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Through its support to the Taliban, the Haqqani network, and their militant allies, Pakistan has for over a decade consistently and critically undermined the US -led effort to bring peace and stability to Afghanistan.

A senior U.S. official has said Washington could freeze up to $2 billion in aid to Pakistan as the Department of State on Thursday announced that the security assistance to the country has been suspended until Islamabad takes decisive actions against the terror groups.

The freeze also covers US$255 million in FMF for fiscal year 2016, which falls under State Department authority and whose suspension has already been announced.

On January 5, the USA announced that it is suspending the transfer of military equipment and security-related funds to Pakistan. A super-power like the United States could get away with any blunder - that may also be its way of "balancing" equations in the region.

An article in the Hong Kong-based South China Morning Post (SCMP) had earlier noted that in South Asia "there is one clear victor from Donald Trump's tweet tantrums this week: China, which suddenly finds its leverage over Pakistan multiplying as a result of the U.S. President's mood swings". "We are conducting a complete analysis and coolly formulating our response". Pressure from the U.S. also resulted in a build-up of Pakistani military presence along the border with Afghanistan. In August, while unveiling his new South Asia strategy, Trump had accused Pakistan of giving "safe haven to agents of chaos, violence, and terror", and said the time had come "for Pakistan to demonstrate its commitment to civilisation, order, and to peace".

It is largely shrugging off the proposed U.S. aid cuts but frets that Washington could take more drastic measures to deter what it sees as Pakistan's support for the Taleban. But it could end up backfiring by diminishing the cooperation between the US and Pakistan to combat terror groups in the region. "We have certainly expressed our concern about the mastermind of the 2008 Mumbai attacks being let out of house arrest in Pakistan".

Pakistan's double game, on the other hand, has brought it tangible benefits.

"There is a Dollars 10 million reward out for information leading to his re-arrest, the person who is the mastermind of the Mumbai attacks who was let go in Pakistan", Nauert said.

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CSF funds, which fall under Defense Department authority, are covered by the freeze, said Pentagon spokesman Commander Patrick Evans, saying Congress authorized up to $900 million in such money for Pakistan for fiscal year 2017, which ended September 30. "Prior year funding for equipment that have not yet been delivered would be suspended".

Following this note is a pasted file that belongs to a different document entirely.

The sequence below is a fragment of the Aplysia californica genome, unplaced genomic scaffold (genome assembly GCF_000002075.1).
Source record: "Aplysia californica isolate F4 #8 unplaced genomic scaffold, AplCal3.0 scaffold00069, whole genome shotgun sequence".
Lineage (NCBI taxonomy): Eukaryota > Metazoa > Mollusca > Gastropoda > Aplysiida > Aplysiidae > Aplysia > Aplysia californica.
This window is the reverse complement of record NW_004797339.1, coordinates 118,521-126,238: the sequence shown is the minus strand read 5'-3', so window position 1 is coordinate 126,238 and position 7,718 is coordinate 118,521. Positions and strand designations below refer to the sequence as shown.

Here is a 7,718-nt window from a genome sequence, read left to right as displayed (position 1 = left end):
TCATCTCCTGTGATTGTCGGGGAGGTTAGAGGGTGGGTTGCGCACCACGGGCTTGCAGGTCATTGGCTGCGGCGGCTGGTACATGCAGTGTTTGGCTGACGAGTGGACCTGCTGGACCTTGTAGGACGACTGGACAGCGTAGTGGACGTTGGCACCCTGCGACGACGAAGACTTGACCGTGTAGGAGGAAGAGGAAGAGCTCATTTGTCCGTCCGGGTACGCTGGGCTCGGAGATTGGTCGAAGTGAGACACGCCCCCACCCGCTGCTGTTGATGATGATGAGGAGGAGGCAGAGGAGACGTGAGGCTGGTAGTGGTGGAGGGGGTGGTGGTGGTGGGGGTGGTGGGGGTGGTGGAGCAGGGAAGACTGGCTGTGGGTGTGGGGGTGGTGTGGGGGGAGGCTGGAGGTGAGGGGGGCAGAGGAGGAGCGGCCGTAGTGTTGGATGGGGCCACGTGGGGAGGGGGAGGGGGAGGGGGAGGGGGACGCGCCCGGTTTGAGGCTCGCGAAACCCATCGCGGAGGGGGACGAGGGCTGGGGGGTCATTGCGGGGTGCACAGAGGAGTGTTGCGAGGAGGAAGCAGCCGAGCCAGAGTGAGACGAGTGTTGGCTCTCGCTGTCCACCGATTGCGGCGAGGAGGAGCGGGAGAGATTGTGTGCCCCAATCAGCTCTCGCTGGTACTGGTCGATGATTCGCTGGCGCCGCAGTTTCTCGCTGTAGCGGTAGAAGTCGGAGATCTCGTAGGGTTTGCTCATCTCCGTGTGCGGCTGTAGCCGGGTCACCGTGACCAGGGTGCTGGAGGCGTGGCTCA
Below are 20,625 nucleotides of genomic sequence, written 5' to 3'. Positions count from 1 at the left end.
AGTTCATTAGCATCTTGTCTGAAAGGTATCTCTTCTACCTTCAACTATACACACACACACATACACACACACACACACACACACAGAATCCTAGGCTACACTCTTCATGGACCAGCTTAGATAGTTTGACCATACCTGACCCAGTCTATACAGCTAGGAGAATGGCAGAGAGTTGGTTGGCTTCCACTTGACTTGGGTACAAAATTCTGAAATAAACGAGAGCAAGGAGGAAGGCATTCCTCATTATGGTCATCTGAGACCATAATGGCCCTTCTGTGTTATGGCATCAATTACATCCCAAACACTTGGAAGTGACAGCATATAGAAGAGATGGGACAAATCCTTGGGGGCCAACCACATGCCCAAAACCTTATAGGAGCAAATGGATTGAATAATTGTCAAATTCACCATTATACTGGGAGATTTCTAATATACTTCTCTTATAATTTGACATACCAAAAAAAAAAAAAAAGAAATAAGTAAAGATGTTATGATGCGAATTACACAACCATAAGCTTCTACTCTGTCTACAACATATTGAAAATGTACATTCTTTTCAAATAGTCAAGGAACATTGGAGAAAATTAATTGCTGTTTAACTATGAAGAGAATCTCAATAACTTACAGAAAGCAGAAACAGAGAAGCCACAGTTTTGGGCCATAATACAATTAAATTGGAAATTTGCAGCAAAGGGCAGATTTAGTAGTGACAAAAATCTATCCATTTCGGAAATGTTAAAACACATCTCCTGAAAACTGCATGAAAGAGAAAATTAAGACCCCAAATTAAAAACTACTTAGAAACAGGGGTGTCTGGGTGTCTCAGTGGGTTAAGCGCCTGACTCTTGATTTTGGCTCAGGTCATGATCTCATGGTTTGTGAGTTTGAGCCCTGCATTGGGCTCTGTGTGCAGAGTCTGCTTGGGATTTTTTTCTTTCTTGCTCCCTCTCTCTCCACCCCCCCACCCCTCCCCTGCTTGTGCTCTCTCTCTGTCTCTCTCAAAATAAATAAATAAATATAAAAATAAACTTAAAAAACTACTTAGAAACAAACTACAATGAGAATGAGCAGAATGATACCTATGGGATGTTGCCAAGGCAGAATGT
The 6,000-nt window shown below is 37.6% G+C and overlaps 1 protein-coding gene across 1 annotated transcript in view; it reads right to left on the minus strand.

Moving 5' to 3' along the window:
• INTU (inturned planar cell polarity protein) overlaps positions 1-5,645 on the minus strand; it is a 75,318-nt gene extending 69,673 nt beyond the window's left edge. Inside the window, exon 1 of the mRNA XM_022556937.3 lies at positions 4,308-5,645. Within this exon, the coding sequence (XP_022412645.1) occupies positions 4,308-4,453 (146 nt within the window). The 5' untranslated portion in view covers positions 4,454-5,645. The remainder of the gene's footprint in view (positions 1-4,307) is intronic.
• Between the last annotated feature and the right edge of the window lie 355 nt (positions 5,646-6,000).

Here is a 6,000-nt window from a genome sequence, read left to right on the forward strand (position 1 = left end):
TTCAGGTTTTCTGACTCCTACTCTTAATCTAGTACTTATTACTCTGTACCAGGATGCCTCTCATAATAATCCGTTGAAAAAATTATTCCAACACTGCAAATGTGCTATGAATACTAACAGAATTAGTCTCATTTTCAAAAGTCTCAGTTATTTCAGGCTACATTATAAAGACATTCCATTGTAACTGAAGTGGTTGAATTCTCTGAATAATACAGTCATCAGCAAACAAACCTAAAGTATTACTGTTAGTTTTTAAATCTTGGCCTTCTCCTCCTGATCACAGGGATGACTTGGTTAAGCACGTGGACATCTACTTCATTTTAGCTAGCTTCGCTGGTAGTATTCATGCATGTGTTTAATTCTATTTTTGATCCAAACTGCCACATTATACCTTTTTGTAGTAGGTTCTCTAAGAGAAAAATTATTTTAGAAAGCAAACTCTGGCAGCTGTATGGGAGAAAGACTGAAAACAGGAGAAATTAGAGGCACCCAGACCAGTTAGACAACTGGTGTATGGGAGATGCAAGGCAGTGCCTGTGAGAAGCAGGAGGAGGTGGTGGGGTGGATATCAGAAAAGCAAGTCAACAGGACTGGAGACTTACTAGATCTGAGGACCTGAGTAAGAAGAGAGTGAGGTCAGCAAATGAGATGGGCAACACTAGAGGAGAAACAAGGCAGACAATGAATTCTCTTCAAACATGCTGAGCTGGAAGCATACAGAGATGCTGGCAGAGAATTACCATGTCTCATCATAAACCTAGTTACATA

During an interaction with Pentagon reporters, defence secretary Jim Mattis did not respond to question if he was in favour of cutting off the aid to Pakistan.

Later in the week, the administration followed through with concrete action, announcing that it would suspend not only the $255 million it previously withheld, but also nearly all security assistance.

Mathew Burrows, director of the Atlantic Council's Strategic Foresight Initiative, said he would describe Trump's foreign policy moves over the last week as "rhetorically aggressive", but added that few had concrete actions associated with them.

Pakistan has fought fierce campaigns against homegrown Islamist groups, and says it has lost thousands of lives and spent billions of dollars in its long war on extremism. "Pakistan has the ability to get this money back, in the future, but they have to take decisive action. They are saying that they are not very dependent on the U.S.". "So we just disagree with that", said the official who was responding to a question to a statement made by Pakistan's Foreign Minister Khawja Asif who had alleged that the USA is "trumpeting India's lies and deceit" and is speaking the "language of Indians".

"We have not done anything that's irreversible here". Paul tweeted he would propose a bill to put the money intended for Pakistan into an infrastructure fund to build roads and bridges at home, Sputnik reported. "What matters I think to the Pakistanis is that it is the symbolism of doing this that it represents a deterioration of our relationship that they care about a great deal", the official said. At that time, Indian officials had been heartened by Trump's tough words on Pakistan, but had been waiting to see the follow-up.

The decision, which was announced Thursday, is meant to pressure Pakistan to help U.S. foreign policy priorities like clamping down on the Taliban in Afghanistan. Pakistan denies allegations but President Trump has escalated the criticism against the country since he took office last January.

On Thursday, US secretary of state Rex Tillerson had placed Pakistan on a special watch list for severe violations of religious freedom.